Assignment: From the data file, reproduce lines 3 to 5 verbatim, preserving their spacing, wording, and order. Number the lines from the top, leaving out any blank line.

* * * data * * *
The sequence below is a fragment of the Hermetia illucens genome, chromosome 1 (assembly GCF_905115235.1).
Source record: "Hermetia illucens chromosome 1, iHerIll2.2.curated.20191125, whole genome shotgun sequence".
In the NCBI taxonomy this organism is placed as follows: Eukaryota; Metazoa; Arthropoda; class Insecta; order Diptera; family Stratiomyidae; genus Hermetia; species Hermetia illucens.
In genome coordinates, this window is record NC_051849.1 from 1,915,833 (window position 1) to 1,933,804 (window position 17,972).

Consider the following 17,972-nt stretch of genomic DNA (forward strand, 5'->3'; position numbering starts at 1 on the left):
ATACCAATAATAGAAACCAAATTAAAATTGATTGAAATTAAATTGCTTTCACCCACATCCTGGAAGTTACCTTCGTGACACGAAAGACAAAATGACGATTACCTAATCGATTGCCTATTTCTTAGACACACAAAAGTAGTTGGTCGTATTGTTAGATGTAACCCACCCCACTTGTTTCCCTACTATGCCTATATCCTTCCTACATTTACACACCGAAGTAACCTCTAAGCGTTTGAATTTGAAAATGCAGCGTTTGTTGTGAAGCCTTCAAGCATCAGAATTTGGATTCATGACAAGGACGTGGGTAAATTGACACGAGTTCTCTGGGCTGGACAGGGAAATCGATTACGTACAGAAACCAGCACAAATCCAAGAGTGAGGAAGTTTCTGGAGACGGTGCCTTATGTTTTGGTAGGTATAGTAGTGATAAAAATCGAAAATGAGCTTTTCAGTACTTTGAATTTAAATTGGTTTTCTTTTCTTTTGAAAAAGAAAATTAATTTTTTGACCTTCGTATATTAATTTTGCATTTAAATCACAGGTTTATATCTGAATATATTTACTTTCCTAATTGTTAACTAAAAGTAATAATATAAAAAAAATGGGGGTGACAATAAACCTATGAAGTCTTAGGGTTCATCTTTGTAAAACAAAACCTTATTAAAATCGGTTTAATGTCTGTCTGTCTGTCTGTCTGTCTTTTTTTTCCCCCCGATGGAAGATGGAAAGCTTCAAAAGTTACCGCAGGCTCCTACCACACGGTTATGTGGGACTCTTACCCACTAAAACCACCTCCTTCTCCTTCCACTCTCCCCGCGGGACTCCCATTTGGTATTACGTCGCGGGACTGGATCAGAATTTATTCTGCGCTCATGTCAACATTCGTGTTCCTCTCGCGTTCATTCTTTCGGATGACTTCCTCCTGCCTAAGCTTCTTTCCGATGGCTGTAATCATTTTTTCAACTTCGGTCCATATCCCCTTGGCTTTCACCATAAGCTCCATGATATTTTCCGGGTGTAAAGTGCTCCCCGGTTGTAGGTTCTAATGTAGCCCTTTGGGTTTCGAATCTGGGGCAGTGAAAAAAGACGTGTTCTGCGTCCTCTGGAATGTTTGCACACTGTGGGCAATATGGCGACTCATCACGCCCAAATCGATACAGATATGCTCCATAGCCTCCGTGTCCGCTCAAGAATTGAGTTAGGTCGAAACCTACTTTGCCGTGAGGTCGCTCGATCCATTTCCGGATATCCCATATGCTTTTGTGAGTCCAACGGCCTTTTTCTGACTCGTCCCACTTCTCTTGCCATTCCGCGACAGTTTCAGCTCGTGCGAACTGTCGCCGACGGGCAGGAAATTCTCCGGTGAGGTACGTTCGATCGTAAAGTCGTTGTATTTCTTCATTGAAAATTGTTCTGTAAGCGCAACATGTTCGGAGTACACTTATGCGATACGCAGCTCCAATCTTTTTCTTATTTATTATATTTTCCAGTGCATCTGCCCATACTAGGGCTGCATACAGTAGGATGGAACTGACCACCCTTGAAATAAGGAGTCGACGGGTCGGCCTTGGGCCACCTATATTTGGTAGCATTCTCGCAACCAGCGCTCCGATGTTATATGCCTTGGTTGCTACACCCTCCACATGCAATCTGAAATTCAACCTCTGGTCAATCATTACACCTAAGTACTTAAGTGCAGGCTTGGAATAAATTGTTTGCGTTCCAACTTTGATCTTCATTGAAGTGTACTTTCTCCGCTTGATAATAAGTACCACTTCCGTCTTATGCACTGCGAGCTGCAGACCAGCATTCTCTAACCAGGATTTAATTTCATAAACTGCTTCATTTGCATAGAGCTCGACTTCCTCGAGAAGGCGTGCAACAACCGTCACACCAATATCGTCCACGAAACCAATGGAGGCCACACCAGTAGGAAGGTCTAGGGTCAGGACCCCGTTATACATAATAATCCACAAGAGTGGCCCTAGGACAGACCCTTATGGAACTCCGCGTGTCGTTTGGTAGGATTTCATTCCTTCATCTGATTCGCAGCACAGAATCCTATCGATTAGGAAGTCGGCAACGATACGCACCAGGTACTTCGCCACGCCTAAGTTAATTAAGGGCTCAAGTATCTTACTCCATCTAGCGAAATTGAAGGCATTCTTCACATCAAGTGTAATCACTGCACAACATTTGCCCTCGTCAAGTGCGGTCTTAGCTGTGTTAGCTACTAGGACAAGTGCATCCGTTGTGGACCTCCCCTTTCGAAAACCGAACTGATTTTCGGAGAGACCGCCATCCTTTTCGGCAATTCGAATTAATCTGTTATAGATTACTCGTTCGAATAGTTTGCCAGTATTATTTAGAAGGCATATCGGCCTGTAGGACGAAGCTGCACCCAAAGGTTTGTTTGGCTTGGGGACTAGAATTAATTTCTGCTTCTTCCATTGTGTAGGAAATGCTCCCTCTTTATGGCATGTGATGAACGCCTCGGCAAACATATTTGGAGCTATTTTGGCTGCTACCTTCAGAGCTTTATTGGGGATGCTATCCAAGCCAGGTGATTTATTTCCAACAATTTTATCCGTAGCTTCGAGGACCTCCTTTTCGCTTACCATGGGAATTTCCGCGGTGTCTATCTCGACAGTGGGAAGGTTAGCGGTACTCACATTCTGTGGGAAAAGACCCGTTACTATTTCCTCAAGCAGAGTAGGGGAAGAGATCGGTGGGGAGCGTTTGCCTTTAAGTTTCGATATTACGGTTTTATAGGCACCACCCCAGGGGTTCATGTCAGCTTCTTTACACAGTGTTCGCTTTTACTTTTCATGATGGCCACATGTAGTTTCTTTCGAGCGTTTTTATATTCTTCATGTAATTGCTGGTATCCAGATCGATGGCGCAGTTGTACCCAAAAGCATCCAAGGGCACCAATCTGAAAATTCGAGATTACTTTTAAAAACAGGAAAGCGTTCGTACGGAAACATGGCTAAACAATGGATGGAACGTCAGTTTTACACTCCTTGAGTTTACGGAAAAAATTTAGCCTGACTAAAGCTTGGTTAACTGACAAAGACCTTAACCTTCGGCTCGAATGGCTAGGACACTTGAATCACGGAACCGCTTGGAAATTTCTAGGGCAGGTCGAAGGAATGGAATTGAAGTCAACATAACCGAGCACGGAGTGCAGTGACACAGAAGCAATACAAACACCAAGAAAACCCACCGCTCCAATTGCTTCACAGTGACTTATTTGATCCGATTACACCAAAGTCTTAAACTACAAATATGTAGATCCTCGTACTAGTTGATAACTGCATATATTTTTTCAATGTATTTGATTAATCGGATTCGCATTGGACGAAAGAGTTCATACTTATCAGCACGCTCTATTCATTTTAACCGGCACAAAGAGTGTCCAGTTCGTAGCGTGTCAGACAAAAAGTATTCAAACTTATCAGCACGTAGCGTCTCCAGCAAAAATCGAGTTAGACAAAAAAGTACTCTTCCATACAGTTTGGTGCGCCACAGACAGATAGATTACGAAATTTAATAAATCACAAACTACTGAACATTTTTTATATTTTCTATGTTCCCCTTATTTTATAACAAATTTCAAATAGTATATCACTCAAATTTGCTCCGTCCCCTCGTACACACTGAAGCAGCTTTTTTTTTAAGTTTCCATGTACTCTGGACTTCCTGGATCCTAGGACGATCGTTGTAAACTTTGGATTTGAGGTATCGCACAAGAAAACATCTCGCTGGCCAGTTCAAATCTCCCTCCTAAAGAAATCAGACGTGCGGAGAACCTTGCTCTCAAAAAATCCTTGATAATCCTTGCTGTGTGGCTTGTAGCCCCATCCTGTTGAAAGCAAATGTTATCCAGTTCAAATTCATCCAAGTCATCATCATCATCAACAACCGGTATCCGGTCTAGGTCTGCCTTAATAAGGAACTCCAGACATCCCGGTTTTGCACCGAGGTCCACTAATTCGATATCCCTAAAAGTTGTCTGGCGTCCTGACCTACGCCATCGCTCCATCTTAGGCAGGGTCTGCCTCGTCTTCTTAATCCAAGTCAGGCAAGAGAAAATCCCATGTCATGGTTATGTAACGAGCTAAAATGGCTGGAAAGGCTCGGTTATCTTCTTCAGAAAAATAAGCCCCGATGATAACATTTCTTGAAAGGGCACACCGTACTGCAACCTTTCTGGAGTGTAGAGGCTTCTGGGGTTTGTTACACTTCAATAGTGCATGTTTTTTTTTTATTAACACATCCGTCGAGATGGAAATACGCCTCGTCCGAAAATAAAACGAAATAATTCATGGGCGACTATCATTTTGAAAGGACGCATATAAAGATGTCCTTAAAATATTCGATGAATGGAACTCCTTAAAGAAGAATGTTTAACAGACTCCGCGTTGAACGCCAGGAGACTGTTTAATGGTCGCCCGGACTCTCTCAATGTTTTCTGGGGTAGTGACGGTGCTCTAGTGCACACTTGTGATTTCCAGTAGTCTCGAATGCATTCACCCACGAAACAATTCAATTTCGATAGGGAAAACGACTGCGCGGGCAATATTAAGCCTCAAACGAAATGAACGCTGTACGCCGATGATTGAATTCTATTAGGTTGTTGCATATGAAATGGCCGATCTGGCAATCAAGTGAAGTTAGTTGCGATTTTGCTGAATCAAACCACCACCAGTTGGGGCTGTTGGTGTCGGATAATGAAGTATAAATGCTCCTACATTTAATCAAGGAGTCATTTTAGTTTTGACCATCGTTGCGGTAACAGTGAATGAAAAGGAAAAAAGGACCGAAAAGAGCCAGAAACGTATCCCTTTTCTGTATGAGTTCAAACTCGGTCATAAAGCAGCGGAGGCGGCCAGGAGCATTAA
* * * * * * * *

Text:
In the NCBI taxonomy this organism is placed as follows: Eukaryota; Metazoa; Arthropoda; class Insecta; order Diptera; family Stratiomyidae; genus Hermetia; species Hermetia illucens.
In genome coordinates, this window is record NC_051849.1 from 1,915,833 (window position 1) to 1,933,804 (window position 17,972).

Consider the following 17,972-nt stretch of genomic DNA (forward strand, 5'->3'; position numbering starts at 1 on the left):